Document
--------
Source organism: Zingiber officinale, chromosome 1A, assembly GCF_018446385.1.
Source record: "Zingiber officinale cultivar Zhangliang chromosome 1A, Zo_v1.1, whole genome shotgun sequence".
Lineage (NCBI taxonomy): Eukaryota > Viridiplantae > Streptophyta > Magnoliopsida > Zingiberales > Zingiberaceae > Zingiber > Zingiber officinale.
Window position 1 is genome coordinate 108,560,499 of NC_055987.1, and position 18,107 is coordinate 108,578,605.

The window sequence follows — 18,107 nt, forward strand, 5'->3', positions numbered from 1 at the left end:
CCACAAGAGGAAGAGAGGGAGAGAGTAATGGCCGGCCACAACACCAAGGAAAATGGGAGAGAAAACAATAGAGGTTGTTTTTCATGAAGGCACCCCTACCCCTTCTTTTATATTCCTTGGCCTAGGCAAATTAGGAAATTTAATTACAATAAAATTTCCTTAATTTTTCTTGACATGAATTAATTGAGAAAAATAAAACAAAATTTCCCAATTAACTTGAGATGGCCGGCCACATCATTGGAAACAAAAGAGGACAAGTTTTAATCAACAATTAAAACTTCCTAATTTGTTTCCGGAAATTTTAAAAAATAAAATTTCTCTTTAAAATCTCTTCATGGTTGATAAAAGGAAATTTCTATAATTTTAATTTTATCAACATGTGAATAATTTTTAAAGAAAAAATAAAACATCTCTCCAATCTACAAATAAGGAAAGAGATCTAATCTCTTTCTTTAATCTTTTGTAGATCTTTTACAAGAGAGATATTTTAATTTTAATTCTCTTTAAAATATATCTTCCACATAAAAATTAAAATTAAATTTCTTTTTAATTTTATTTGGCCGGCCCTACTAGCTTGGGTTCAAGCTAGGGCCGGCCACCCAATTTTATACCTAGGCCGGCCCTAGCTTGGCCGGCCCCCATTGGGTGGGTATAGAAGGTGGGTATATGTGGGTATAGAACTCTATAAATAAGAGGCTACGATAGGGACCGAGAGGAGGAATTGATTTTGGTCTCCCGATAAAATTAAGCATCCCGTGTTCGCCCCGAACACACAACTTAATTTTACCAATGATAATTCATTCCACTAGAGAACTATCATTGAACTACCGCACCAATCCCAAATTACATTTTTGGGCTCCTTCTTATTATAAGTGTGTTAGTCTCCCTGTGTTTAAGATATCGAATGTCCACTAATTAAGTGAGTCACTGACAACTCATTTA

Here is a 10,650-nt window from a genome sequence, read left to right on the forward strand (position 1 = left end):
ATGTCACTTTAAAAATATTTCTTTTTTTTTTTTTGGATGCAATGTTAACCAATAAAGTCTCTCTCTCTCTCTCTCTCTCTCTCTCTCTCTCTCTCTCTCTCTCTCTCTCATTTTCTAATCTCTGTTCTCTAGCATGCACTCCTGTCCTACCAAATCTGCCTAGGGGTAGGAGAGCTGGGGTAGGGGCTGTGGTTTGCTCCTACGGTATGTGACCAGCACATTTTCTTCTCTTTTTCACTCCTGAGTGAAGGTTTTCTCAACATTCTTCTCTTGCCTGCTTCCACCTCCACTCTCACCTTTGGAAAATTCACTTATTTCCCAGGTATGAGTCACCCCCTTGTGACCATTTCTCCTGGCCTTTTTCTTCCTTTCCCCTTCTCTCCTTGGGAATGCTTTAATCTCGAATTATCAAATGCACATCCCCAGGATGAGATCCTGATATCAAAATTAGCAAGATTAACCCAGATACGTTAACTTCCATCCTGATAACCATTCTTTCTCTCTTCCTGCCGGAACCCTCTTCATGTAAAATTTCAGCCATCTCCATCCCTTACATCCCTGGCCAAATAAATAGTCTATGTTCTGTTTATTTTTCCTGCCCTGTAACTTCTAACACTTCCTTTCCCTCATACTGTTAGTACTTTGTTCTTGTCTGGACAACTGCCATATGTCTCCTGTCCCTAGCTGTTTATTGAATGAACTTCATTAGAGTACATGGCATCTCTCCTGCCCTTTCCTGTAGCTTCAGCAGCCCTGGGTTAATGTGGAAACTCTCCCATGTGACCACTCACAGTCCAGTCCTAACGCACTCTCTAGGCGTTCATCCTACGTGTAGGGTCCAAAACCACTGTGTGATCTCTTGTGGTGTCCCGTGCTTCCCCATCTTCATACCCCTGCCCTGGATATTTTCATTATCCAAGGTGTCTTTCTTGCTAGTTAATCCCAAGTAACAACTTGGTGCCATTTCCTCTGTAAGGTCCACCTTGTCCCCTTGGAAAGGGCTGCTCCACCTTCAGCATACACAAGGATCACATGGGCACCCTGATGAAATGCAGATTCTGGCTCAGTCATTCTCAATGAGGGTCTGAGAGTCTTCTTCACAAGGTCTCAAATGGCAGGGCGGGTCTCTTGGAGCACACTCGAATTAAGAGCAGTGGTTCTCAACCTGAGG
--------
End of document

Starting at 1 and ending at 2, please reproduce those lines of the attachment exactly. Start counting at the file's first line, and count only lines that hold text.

Source organism: Zingiber officinale, chromosome 1A, assembly GCF_018446385.1.
Source record: "Zingiber officinale cultivar Zhangliang chromosome 1A, Zo_v1.1, whole genome shotgun sequence".